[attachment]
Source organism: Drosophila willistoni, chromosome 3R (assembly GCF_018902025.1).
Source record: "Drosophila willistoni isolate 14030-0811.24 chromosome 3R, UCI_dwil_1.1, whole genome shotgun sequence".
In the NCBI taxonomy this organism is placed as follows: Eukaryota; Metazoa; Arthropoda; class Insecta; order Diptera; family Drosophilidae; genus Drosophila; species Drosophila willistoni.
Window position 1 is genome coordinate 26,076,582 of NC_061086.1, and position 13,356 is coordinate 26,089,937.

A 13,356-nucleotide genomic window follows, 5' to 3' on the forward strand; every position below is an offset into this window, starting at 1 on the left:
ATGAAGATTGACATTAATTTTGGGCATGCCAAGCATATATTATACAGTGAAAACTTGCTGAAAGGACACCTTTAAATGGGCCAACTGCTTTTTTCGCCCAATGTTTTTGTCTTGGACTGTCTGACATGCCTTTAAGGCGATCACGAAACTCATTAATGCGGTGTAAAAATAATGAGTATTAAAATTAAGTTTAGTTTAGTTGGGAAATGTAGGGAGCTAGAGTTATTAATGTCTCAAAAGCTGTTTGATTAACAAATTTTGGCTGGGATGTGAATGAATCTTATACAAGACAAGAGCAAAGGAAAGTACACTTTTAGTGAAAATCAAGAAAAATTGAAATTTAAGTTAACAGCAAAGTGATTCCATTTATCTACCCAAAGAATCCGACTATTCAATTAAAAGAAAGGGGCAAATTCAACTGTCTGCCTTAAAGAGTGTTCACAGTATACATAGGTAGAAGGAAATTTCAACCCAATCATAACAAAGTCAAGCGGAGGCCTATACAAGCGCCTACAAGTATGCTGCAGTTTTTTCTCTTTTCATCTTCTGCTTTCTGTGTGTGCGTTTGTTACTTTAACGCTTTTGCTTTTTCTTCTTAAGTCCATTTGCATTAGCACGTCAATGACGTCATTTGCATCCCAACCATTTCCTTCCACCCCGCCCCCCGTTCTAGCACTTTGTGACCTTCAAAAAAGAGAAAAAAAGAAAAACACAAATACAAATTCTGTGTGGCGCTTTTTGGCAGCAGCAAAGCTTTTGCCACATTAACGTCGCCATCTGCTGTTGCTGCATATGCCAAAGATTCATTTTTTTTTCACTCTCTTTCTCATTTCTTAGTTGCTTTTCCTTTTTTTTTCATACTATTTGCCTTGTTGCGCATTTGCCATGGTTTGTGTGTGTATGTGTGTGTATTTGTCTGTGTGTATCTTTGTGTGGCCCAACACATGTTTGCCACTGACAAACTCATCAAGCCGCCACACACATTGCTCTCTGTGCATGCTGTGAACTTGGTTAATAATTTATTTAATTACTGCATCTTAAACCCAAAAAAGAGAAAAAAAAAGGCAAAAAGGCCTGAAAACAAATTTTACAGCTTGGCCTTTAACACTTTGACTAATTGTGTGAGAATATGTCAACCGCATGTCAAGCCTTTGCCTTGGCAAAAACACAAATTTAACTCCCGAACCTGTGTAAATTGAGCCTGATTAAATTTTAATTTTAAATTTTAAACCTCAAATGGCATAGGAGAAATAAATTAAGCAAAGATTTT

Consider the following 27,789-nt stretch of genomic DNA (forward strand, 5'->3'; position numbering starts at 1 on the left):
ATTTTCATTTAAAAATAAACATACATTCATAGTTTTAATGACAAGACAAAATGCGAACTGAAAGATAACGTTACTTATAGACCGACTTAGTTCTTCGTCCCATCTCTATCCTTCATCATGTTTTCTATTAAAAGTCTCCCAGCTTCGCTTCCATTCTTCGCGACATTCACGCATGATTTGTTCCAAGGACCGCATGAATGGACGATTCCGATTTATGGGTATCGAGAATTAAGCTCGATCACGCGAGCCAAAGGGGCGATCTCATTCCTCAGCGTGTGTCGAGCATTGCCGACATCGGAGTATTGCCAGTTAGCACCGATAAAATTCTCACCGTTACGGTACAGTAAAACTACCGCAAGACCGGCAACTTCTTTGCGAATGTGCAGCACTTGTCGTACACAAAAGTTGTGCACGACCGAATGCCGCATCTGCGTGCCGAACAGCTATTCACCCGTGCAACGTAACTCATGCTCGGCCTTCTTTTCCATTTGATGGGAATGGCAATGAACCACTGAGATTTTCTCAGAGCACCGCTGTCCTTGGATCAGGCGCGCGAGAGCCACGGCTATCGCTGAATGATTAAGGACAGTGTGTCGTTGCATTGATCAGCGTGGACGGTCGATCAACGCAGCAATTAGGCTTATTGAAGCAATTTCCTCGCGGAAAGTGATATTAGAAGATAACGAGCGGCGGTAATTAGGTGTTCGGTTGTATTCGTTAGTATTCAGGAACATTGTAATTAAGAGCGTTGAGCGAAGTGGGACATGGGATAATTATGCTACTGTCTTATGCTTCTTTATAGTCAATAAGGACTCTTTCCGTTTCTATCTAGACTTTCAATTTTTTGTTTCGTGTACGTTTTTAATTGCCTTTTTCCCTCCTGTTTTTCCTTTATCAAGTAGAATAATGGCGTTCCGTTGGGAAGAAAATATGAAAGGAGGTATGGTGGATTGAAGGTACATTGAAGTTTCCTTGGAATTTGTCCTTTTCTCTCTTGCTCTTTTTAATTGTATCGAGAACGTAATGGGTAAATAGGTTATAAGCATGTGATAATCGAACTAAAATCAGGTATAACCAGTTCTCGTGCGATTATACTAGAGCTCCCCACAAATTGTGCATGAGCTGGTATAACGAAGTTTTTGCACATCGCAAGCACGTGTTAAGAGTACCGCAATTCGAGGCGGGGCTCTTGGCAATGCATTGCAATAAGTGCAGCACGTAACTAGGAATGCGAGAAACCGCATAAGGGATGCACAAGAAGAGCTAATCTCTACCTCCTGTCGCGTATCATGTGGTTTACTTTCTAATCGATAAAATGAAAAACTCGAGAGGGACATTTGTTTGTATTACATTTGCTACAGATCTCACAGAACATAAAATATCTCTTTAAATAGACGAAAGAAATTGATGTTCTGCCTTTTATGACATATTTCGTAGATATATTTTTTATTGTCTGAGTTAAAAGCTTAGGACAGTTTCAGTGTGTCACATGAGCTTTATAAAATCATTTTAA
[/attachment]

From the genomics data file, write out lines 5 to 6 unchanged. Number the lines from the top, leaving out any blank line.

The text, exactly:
A 13,356-nucleotide genomic window follows, 5' to 3' on the forward strand; every position below is an offset into this window, starting at 1 on the left:
ATGAAGATTGACATTAATTTTGGGCATGCCAAGCATATATTATACAGTGAAAACTTGCTGAAAGGACACCTTTAAATGGGCCAACTGCTTTTTTCGCCCAATGTTTTTGTCTTGGACTGTCTGACATGCCTTTAAGGCGATCACGAAACTCATTAATGCGGTGTAAAAATAATGAGTATTAAAATTAAGTTTAGTTTAGTTGGGAAATGTAGGGAGCTAGAGTTATTAATGTCTCAAAAGCTGTTTGATTAACAAATTTTGGCTGGGATGTGAATGAATCTTATACAAGACAAGAGCAAAGGAAAGTACACTTTTAGTGAAAATCAAGAAAAATTGAAATTTAAGTTAACAGCAAAGTGATTCCATTTATCTACCCAAAGAATCCGACTATTCAATTAAAAGAAAGGGGCAAATTCAACTGTCTGCCTTAAAGAGTGTTCACAGTATACATAGGTAGAAGGAAATTTCAACCCAATCATAACAAAGTCAAGCGGAGGCCTATACAAGCGCCTACAAGTATGCTGCAGTTTTTTCTCTTTTCATCTTCTGCTTTCTGTGTGTGCGTTTGTTACTTTAACGCTTTTGCTTTTTCTTCTTAAGTCCATTTGCATTAGCACGTCAATGACGTCATTTGCATCCCAACCATTTCCTTCCACCCCGCCCCCCGTTCTAGCACTTTGTGACCTTCAAAAAAGAGAAAAAAAGAAAAACACAAATACAAATTCTGTGTGGCGCTTTTTGGCAGCAGCAAAGCTTTTGCCACATTAACGTCGCCATCTGCTGTTGCTGCATATGCCAAAGATTCATTTTTTTTTCACTCTCTTTCTCATTTCTTAGTTGCTTTTCCTTTTTTTTTCATACTATTTGCCTTGTTGCGCATTTGCCATGGTTTGTGTGTGTATGTGTGTGTATTTGTCTGTGTGTATCTTTGTGTGGCCCAACACATGTTTGCCACTGACAAACTCATCAAGCCGCCACACACATTGCTCTCTGTGCATGCTGTGAACTTGGTTAATAATTTATTTAATTACTGCATCTTAAACCCAAAAAAGAGAAAAAAAAAGGCAAAAAGGCCTGAAAACAAATTTTACAGCTTGGCCTTTAACACTTTGACTAATTGTGTGAGAATATGTCAACCGCATGTCAAGCCTTTGCCTTGGCAAAAACACAAATTTAACTCCCGAACCTGTGTAAATTGAGCCTGATTAAATTTTAATTTTAAATTTTAAACCTCAAATGGCATAGGAGAAATAAATTAAGCAAAGATTTT